July 18, 2017 Posted by | opposition to nuclear, South Africa | Leave a comment

Villagers protest, and stop drilling work for proposed nuclear power plant in Chutka, India

Drilling work for proposed nuclear power plant Chutka stopped after villagers protest, Villagers in tribal dominated Mandla district’s Chutka staged a protest on Saturday, refusing to allow drilling for soil samples for the proposed nuclear power plant in the area  BHOPAL Hindustan Times,  Jul 16, 2017 17 Villagers in tribal dominated Mandla district’s Chutka staged a protest on Saturday, refusing to allow drilling for soil samples for the proposed nuclear power plant in the area. They said their demands and concerns have not been addressed by the authorities. Mandla is 382 kms from Bhopal.

Union environment ministry’s forest advisory committee (FAC) recommended forest clearance for Chutka nuclear project in Mandla after discussing the diversion of 119.46 hectares of forest land in Mandla in its meeting on May 16 this year. In 2015 the state cabinet had approved allotment of 41 acres of land for the Chutka project.

The 1,400 megawatt project being set up by Nuclear Power Corporation of India in collaboration with the Madhya Pradesh Power Generation Company will come up at village Chutka in Narayan Ganj tehsil of Mandla district. Over 400 families will be displaced by the project.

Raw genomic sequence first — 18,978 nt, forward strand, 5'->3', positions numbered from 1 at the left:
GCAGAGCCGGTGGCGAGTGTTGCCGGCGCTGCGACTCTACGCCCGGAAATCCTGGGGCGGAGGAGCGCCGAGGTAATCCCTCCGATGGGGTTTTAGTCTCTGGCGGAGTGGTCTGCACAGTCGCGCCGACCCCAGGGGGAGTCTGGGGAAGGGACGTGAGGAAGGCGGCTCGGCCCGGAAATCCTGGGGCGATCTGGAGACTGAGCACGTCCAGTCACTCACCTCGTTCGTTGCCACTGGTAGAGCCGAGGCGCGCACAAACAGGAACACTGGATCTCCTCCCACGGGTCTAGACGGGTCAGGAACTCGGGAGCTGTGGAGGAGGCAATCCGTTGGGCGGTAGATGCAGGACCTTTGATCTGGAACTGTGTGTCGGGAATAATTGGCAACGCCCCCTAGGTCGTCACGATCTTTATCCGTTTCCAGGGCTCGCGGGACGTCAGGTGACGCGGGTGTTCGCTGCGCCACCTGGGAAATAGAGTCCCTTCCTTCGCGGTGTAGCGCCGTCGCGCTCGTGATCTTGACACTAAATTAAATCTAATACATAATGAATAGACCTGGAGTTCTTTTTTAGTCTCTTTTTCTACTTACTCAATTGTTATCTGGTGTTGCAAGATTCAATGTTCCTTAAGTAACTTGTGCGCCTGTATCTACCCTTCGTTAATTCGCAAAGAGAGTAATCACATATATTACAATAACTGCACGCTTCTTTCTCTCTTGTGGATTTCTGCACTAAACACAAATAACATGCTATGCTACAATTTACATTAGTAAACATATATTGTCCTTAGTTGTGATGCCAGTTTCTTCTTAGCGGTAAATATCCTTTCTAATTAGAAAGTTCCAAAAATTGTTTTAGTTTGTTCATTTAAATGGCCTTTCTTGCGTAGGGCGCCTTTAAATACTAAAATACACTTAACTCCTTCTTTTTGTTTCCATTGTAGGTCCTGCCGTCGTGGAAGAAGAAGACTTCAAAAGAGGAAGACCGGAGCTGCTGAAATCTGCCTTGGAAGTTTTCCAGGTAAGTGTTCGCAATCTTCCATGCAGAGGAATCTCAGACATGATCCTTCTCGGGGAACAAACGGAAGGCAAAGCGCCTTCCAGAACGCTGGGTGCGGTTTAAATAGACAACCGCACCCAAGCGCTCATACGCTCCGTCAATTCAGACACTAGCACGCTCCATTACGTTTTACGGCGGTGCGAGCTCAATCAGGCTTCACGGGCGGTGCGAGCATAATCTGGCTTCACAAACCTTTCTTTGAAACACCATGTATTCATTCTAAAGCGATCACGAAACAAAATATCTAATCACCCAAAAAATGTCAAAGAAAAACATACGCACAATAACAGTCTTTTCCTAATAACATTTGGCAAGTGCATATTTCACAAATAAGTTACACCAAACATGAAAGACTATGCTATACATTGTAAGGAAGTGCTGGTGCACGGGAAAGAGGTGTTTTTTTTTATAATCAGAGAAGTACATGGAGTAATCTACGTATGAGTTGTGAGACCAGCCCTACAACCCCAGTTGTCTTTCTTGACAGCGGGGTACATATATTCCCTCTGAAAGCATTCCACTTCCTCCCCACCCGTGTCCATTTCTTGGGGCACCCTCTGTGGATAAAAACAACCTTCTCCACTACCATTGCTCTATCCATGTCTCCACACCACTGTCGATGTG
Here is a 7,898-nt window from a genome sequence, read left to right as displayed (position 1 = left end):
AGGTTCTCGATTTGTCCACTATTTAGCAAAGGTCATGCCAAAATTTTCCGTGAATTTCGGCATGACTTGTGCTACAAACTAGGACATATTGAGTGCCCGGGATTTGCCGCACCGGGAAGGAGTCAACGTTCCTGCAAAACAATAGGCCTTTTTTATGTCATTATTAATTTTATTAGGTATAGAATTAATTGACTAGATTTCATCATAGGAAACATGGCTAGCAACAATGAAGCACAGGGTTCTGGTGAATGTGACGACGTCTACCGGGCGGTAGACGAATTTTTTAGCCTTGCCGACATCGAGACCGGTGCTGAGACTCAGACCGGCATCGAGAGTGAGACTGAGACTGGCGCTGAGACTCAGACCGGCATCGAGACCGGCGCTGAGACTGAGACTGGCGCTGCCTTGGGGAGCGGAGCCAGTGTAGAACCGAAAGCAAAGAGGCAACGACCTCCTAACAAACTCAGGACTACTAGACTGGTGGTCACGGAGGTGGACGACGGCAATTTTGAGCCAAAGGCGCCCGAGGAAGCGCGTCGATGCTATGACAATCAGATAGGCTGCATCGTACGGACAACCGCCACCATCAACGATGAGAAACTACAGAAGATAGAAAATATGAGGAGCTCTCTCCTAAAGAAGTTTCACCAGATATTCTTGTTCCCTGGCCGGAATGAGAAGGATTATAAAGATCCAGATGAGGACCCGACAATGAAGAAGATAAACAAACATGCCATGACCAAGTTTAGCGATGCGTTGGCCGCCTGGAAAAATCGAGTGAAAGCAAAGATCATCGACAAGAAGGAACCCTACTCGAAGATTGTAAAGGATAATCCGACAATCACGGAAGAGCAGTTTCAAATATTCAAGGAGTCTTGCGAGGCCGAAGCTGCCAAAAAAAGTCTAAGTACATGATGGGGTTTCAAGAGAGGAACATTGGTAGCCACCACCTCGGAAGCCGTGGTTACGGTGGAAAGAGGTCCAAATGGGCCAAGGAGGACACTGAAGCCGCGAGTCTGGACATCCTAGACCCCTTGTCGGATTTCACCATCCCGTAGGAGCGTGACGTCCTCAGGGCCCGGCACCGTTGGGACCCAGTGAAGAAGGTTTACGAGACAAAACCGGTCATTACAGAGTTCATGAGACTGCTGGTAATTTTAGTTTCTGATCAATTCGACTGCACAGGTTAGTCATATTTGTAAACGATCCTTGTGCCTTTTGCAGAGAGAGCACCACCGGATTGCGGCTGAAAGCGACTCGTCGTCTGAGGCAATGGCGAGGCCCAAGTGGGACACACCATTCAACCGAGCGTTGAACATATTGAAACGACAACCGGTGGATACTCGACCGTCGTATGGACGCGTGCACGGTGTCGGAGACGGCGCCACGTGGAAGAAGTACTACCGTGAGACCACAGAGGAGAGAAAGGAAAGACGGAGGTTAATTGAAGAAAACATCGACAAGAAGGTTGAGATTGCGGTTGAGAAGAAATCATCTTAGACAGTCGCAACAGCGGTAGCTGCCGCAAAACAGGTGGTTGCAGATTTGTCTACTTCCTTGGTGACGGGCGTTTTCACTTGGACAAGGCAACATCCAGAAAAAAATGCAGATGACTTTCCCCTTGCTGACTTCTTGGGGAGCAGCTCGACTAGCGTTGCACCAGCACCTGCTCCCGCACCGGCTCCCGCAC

People of the four villages in Mandla district, predominantly tribals, have been protesting against the project since it was cleared by Centre in 2009. Most of them were displaced by the Bargi Dam in 1984……

Environmental expert Soumya Dutta who has visited Chutka many times, told HT that there was no rationale for the proposed nuclear power plant as MP was already a power surplus state.

“Given the scenario of power generation and power demand at present, there is no need for nuclear power plant in MP. Besides, if a village Gram Sabha (of Kunda) has not approved the project, the government has to constitutionally accept it…

July 17, 2017 Posted by | India, opposition to nuclear | Leave a comment

Request for Saanich, Canada to keep its nuclear-free status

Saanich to hear request from anti-nuclear group, Victoria News ,  Jul 16th, 2017 Council Monday will consider a request to re-affirm Saanich’s status as a zone free of nuclear weapons.

The request comes from the Vancouver Island Peace and Disarmament Network, which describes itself as an “open coalition of peace keepers representing diverse views and approaches to peace and disarmament with a focus on on Canada’s role domestically and internationally.”

The group recently participated in last month’s Ban the Bomb rally held out the provincial legislature.